Seniors are living longer and healthier, and are on the move and on the road. As experienced as most older drivers are behind the wheel though, everyone—regardless of age—could use a few safe driving tips now and again.
Driving at night
If you find it hard to see while driving at night, avoid it if possible. If it’s not feasible, then before driving give your eyes time to adjust to the darkness and try to plan your route so you’re driving on well-lit roads.
Also, make sure your sideview mirrors are adjusted to minimize not only your vehicle’s blind spots but also the glare that comes from the headlights of the vehicle behind you. Don’t forget too, to use the “night” setting on your rearview mirror. For oncoming traffic, minimize the glare of the headlights by looking slightly to the right side of the road until the vehicle passes you.
Keeping an eye on what’s going on around you
Often, people find as they get older their bodies become less flexible making it harder to check over your shoulder. Regular flexibility exercises such as yoga and routine stretching can help keep you agile, allowing you to move more freely and drive defensively.
Wherever possible, park your car so that you don’t have to back out of the spot when you want to leave. Park it so that you can easily exit by driving forward.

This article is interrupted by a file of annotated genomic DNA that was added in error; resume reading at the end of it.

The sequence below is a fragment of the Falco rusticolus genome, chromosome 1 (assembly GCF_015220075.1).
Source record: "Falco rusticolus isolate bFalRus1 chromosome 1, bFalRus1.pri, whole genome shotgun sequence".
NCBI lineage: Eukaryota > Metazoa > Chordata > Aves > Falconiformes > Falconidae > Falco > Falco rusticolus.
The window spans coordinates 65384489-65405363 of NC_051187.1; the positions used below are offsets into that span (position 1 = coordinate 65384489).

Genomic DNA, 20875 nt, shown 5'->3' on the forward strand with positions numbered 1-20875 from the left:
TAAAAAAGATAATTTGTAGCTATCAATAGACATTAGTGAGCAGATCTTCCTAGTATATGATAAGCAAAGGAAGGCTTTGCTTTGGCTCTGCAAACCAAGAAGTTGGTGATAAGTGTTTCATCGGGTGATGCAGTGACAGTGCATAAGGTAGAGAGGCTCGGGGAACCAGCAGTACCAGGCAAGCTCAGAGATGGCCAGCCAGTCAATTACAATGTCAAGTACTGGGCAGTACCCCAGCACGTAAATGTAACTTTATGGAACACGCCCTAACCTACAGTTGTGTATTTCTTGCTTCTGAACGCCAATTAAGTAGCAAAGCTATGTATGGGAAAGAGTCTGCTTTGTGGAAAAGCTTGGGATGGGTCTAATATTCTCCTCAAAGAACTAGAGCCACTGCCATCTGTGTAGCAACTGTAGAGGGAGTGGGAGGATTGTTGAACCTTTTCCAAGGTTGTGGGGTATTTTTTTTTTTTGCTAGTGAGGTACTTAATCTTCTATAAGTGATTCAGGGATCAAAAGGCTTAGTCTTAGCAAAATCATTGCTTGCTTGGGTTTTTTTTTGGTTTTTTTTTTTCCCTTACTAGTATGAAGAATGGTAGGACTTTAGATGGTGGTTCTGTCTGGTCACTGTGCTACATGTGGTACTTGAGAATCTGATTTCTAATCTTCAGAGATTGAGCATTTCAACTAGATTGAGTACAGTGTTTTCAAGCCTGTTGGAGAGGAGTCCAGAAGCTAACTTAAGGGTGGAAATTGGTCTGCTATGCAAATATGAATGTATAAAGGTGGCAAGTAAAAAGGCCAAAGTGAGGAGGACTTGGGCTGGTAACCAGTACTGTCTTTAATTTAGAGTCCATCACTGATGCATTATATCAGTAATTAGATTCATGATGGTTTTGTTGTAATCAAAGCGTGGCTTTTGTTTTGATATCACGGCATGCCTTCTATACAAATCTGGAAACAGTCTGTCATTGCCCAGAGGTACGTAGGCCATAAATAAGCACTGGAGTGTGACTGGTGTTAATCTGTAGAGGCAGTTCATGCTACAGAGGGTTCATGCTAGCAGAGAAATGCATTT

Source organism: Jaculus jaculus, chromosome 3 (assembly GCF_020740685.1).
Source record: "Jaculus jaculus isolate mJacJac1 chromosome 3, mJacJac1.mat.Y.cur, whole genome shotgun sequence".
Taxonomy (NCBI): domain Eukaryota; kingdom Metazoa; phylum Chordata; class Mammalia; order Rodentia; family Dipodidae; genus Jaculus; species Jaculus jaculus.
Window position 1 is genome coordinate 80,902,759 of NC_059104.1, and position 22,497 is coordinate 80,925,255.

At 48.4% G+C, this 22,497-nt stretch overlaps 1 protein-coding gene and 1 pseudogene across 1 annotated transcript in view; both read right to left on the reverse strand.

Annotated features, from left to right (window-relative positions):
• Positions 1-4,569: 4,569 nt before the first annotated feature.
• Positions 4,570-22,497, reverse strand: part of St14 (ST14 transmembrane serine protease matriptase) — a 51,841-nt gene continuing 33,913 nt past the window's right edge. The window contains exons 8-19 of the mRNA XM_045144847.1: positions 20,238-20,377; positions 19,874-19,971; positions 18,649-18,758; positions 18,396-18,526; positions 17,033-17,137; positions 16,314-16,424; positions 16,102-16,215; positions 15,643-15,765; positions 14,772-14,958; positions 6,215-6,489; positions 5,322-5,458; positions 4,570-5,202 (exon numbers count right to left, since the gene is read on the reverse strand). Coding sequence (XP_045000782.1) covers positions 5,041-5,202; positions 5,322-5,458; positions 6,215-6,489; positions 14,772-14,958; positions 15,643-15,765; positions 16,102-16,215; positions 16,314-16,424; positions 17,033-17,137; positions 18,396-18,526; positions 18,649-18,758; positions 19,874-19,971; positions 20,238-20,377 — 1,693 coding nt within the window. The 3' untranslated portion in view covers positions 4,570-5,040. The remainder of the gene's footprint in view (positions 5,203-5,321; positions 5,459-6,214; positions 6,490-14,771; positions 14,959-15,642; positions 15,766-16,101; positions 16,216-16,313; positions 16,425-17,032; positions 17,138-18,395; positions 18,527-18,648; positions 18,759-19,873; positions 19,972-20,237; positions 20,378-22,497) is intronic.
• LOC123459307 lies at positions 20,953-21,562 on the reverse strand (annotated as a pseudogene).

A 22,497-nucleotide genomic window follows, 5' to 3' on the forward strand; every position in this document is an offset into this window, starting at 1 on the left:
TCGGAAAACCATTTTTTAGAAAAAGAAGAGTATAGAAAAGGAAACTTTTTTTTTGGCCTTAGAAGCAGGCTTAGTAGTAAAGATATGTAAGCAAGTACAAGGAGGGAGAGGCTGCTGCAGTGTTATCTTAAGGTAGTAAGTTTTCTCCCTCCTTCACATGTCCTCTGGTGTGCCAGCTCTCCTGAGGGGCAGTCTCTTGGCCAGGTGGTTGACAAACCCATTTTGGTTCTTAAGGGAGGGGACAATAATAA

On the road
Traffic, no matter where you live, is getting busier and heavier. There are more cars on the road than ever before. Pre-plan your trip so you know how you’re going to get to where you want to go, avoid high-peak traffic times and driving in bad weather, always remember to signal, and check your mirrors often. And lastly, always look twice, before turning or entering an intersection.
When driving, stay focused on the task at hand; don’t let your passengers, the radio, or your phone take your attention away from the road. Avoid eating behind the wheel as it can also lead to driver distraction. Additionally, some medications can affect how you drive—look over your prescriptions and talk to your doctor or pharmacist before getting behind the wheel.
Drive only when well rested
If heading out for a longer than normal drive, try to leave mid-morning when you’re well rested and alert, take frequent driving rest stops and share the driving duties with your passengers.
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